InFocus IN24 SVGA DLP Projector
Projector Central Highly Recommended Award

Highly Recommended Award

Our Highly Recommended designation is earned by products offering extraordinary value or performance in their price class.

  • Performance
  • 5
  • Features
  • Ease of Use
  • Value

There's no reason why educators and presenters on a tight budget cannot have a quality presentation projector. The InFocus Work Big IN24 is an SVGA projector that cranks out almost 1400 ANSI lumens, weighs seven pounds, and costs less than $600 at current street prices. With a solid feature set and great performance, it's a lot of projector for the price.


ANSI lumens: 1700

Contrast (full on/off): 2000:1

Light Engine: 800x600 (SVGA), native 4:3 0.55" DLP chip with a 2x 4-segment color wheel, 200W SHP lamp.

Video Compatibility: HDTV 1080i, 720p, 576p, 576i, 480p. NTSC/PAL/SECAM.

Data Compatibility: Computer resolutions up to XGA (1024x768).

Connection Panel: 15-pin VGA input, monitor pass-through, composite video, s-video, USB, L/R RCA audio-in, 1/8" audio out, Kensington lock point

Lens and Throw Distance: 1.10:1 manual zoom/focus lens. Throws a 100" diagonal 4:3 image from 12.9' to 14.2' or a 60" diagonal image from 7.8' to 8.5'

Lamp Life: 3000 hours.

Warranty: One year, 90 days for lamp.


The InFocus IN24 has the same case size and weight as the InFocus IN26+, reviewed recently. Its simple design does not require a lens cap thanks to a recessed lens. It has dimensions of 12" by 9.5" by 4" and a weight of seven pounds--the stated specification is 5.95 lbs, but our test unit measured 7.0. So it might not be the best choice for a mobile presentation projector if it needs to be carried frequently, since there are lighter options available. However, it is still light enough to be portable.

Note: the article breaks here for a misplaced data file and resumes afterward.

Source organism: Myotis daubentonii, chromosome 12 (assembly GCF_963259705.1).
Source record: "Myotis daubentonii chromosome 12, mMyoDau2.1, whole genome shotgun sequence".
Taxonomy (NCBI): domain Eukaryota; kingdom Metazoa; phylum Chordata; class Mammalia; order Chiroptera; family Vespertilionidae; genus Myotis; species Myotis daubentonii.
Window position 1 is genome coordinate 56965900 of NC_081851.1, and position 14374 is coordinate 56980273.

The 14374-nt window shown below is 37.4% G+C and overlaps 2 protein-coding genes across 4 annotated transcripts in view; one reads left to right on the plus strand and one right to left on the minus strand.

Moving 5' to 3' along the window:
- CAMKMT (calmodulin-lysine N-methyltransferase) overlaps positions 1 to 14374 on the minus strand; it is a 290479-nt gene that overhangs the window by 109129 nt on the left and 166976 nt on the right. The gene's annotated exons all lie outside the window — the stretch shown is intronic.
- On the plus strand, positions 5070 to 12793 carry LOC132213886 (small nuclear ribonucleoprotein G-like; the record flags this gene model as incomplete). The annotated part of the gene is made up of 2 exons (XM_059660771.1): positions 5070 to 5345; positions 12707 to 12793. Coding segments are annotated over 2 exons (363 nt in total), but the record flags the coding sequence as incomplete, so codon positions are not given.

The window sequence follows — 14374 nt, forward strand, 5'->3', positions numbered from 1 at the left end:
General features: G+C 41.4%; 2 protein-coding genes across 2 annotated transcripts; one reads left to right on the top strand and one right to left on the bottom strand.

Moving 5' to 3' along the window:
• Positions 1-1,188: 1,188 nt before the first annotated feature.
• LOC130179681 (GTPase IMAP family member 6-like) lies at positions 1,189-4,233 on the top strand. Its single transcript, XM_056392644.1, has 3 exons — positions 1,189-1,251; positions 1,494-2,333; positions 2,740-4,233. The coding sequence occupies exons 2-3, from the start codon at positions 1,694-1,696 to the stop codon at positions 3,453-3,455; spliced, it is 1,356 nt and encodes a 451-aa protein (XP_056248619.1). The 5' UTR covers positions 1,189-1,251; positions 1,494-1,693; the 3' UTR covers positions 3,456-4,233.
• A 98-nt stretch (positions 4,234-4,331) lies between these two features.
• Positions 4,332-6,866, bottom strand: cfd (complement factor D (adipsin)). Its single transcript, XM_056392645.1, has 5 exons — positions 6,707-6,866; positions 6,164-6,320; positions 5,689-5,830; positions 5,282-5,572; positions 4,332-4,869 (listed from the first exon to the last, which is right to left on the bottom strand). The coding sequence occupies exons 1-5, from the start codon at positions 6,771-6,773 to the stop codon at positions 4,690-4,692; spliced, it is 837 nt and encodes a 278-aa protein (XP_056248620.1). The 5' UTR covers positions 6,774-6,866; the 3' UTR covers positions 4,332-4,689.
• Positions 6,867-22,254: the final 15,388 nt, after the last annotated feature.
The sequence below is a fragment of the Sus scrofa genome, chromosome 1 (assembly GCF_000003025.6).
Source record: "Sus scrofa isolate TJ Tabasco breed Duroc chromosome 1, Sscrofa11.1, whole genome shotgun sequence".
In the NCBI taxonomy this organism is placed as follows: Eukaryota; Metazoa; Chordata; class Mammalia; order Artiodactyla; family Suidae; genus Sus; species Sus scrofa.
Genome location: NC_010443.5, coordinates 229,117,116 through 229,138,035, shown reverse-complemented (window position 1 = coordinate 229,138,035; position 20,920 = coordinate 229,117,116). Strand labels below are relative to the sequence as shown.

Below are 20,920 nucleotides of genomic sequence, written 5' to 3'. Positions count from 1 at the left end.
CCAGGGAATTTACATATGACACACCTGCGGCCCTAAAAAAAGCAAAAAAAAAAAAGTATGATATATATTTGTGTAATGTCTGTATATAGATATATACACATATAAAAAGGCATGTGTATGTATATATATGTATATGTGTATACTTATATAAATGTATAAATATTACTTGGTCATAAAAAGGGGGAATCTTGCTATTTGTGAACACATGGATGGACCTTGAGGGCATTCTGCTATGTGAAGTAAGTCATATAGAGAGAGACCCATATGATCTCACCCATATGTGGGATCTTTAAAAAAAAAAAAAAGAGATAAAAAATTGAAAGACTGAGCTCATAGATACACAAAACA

The IN24 features InFocus's ProjectAbility control panel, which incorporates its most commonly-used features and makes them accessible from the panel on top of the projector. As such, there are buttons for source selection, source re-sync, image mode selection, and menu control.

The InFocus IN24

The connection panel is identical to that on the IN26+, and incorporates VGA input and VGA-out/monitor pass-through, s-video, composite video, audio input and output, USB for computer control, and a Kensington lock for securing the projector when not in use. The combination of monitor passthrough and a Kensington lock is ideal for classroom use.

The IN24's lamp is rated for 3000 hours of runtime, and replacement lamps cost only $250. Assuming that the lamp lasts for the full 3000 hours, this makes the cost of operating the IN24 a mere eight cents per hour. If the lamp were to blow out at only 2000 hours, cost would still be only twelve cents per hour. With lamps priced at $250, lamp replacement becomes less financially daunting.

The IN24 connection panel

The IN24 has a 14% upward throw offset, meaning that the bottom edge of the projected image will appear 14% of the image's height above the centerline of the lens. This allows the IN24 to be placed on a conference room table with ease, or ceiling mounted. For a 60" diagonal image, this puts the bottom of the projected image five inches above (or below, in a ceiling mount) the lens centerline. If you require a more aggressive upward angle, you can always tilt the projector and apply keystone correction.

Keystone correction on the IN24 performs admirably. It can cause some legibility issues with small font sizes and compressed XGA signals, but this is more of a limitation with the technology than a problem with the IN24. Using a native SVGA signal or bringing font sizes up to 12pt will rectify any issues.


The IN24 is at its brightest in Presentation mode with the lamp on high. With these settings, our test unit produced 1360 ANSI lumens (80% of the advertised specification) with 80% brightness uniformity. So in addition to being bright, the IN24 gives the screen uniform illumination, with no obvious hotspots. This brightness is useful in medium to large conference rooms with ambient light, as well as classroom settings. If using a larger screen (80" diagonal or more) or projecting for an audience of 30 or more, it may be beneficial to dim the lights in the room.

The IN24 remote control